The story dominating the headlines this weekend is the revelation of the racist and horribly bigoted remarks by Los Angeles Clippers’ owner Donald Sterling.  Just last week a newly famous Nevada cattle rancher got to air his bigoted views as well.  I get so tired of this.  The fact we still have people like this wears me out.

I normally don’t blog on the news of the day/week, but I had some thoughts on this one and wanted to share them and get your thoughts as well.

I got a little worked up about it, then I began to think about the horrible stain of racism on our country, and how we continue to make progress on it.

There’s a mathematical phenomenon known as an asymptote that came to mind as I was thinking about all this. [STICK WITH ME HERE!]  An asymptote is a curve or a line that draws closer and closer to zero as it continues, but never really reaches it.

For example, think about if you divided a number by two.  No matter how many times you divided and how small the number got, it would never mathematically hit zero.

It looks like this on a graph (upper right quadrant):

Asymptote

Okay, so what does this have to do with anything?  I think the problem of racism in America could be illustrated as an asymptote.  At one point in our history, racism was “infinitely” high.  But over time, with education and enlightenment and debating and even fighting, that amount began to be reduced.  It’s been reduced ever year, every decade.

Each generation has been better than the last.  Generations with a larger proportion of people that hold racist or bigoted views die off, and we’re left with a smaller number of people holding those views.

There’s still more to do, and that’s why unfortunately racism mirrors an asymptote – it will never actually reach zero.  We live in a free country in a fallen world.  We won’t reach that perfection as a society this side of heaven.  Despite that fact, we can take solace in two things:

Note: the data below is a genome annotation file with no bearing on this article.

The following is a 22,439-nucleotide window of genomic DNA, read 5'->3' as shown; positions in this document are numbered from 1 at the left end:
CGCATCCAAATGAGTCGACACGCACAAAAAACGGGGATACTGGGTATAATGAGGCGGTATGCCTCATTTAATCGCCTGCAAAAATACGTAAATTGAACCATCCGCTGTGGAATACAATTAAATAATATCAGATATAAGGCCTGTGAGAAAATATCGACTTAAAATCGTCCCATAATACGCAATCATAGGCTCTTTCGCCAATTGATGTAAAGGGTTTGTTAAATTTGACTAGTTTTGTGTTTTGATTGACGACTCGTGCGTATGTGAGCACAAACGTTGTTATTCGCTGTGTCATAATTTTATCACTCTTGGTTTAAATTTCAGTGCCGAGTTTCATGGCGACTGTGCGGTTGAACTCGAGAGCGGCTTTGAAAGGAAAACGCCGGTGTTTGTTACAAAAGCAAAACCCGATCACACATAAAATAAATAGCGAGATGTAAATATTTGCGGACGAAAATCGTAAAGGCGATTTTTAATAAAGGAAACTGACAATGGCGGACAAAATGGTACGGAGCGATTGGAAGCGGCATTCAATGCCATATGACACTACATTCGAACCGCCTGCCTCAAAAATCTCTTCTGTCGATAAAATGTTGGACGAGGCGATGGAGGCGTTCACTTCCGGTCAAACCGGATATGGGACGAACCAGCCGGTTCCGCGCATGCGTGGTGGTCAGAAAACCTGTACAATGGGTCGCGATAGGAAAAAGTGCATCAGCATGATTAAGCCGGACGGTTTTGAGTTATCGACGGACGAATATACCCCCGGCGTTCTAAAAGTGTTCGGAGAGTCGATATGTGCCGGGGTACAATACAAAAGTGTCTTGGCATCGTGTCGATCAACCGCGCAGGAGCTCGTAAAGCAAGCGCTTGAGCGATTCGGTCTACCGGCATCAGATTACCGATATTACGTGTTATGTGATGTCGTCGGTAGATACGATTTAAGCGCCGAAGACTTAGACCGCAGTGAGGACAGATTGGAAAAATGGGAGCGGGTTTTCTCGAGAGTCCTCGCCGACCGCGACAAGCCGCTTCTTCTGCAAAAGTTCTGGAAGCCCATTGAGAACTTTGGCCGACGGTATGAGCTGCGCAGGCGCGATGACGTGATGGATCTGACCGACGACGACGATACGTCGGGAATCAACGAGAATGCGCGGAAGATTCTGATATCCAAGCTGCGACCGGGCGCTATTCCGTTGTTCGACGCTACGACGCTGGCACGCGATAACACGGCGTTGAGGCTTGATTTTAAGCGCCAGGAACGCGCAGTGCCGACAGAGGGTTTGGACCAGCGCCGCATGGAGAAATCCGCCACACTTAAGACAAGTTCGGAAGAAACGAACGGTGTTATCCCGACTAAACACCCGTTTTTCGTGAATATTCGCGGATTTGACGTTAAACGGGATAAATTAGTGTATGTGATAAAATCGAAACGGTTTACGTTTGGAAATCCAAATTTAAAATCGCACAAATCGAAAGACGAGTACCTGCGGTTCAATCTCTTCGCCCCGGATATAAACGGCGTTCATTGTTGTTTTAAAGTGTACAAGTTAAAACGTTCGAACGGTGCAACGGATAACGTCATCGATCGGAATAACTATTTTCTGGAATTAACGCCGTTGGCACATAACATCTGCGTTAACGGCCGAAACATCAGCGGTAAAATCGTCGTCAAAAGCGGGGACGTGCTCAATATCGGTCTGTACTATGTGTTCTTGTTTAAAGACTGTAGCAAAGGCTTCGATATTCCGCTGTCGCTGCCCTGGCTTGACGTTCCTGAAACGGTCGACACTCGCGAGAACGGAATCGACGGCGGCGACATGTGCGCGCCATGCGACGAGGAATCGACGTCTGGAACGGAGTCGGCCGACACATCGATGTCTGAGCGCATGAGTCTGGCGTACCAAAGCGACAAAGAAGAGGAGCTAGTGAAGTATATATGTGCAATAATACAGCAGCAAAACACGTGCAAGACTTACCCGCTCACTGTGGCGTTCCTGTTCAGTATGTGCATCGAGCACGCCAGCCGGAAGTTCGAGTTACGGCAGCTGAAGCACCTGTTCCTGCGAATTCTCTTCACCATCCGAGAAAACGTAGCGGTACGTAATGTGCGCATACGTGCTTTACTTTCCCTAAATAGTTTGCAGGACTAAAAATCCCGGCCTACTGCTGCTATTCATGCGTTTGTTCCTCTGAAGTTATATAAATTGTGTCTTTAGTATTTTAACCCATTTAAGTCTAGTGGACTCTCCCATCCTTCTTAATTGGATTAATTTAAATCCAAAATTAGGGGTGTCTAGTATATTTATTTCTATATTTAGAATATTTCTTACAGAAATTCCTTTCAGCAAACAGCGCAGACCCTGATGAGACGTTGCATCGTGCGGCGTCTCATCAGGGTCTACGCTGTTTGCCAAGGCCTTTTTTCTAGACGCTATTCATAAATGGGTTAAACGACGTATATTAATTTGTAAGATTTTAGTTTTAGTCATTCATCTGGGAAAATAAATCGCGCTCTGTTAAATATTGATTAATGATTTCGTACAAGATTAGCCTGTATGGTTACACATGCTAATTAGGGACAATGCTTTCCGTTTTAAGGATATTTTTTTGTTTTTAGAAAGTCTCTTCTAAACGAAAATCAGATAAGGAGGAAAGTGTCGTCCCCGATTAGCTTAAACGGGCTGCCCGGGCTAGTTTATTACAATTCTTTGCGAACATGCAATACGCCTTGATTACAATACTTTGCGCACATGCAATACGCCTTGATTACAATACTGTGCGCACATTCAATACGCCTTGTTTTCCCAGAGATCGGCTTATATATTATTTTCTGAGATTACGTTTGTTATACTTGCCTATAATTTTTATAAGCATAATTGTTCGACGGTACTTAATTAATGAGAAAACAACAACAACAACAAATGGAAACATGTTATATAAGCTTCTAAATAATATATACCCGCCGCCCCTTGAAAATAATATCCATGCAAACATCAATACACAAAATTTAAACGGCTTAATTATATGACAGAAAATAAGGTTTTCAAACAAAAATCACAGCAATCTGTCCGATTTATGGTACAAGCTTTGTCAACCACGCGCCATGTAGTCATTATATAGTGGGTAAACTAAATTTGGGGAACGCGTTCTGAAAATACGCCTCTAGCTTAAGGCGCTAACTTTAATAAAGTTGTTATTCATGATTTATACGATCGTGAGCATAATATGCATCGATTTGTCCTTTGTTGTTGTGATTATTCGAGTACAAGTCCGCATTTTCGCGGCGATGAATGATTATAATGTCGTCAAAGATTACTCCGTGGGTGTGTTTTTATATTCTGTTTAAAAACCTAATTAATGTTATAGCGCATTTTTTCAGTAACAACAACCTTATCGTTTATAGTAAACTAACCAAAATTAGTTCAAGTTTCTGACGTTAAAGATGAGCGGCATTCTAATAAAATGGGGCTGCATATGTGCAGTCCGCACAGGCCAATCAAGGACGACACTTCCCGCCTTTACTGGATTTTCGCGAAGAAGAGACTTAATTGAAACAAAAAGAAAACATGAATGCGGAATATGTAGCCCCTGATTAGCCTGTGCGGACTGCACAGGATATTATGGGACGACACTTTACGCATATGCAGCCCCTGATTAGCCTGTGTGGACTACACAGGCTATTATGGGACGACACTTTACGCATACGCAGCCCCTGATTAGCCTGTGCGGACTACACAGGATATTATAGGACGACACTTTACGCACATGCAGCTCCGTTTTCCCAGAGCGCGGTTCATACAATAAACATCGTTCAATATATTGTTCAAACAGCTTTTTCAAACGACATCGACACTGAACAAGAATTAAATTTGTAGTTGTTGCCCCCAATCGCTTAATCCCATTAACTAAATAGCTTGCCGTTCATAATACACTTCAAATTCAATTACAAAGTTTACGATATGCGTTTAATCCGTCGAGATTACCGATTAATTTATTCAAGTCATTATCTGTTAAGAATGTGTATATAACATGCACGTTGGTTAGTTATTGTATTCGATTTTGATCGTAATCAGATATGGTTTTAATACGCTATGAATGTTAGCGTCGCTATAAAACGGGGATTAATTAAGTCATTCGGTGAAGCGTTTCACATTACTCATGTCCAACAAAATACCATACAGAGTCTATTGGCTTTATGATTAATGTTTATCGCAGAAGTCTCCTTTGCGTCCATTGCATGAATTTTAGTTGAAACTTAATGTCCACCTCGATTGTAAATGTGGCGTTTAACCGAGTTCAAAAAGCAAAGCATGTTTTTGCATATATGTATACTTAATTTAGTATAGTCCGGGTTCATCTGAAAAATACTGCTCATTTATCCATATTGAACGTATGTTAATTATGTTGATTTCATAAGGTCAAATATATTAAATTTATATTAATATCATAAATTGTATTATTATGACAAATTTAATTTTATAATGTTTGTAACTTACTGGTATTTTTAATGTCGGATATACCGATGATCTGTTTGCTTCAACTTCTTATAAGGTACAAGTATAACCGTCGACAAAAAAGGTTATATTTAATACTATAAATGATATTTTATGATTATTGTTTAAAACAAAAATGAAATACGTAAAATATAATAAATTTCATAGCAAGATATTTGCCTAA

1) As morbid as it may sound, generations with larger percentages of racist views will die off, leaving us with fewer people who hold them.  On the whole, there are fewer people that hold these views in each successive generation.  Donald Sterling is 80; he’ll die here in a few years.  Hopefully he’ll find Jesus before then; I don’t know.  Either way, his bigoted views will die with him.  And if you think that he’ll be able to pass these ides on to his progeny…

2) Succeeding generations are always shaped more by evolving societal norms than by their parents expectations and beliefs.  Each generation does life opposite (or at least very differently) than their parents.  They take the old ways and toss them aside.  Society as a whole has a much more effective impact on issues like these than just parental influence.  It’s clear through the [reasonably justifiable] public crucifixion of Sterling that our society is speaking pretty definitively about it’s values.  That response is shaping younger generations.

I’m not an expert on any of this, they’re just some observations that I’d love your thoughts on.  As I thought it through, I just found myself taking comfort in the fact that one day his views will die with him, and that time has a great cleansing effect on this stain of racism.

Question: What do you think about the assertion that racism will never reach zero, but we continue to make progress as time marches on?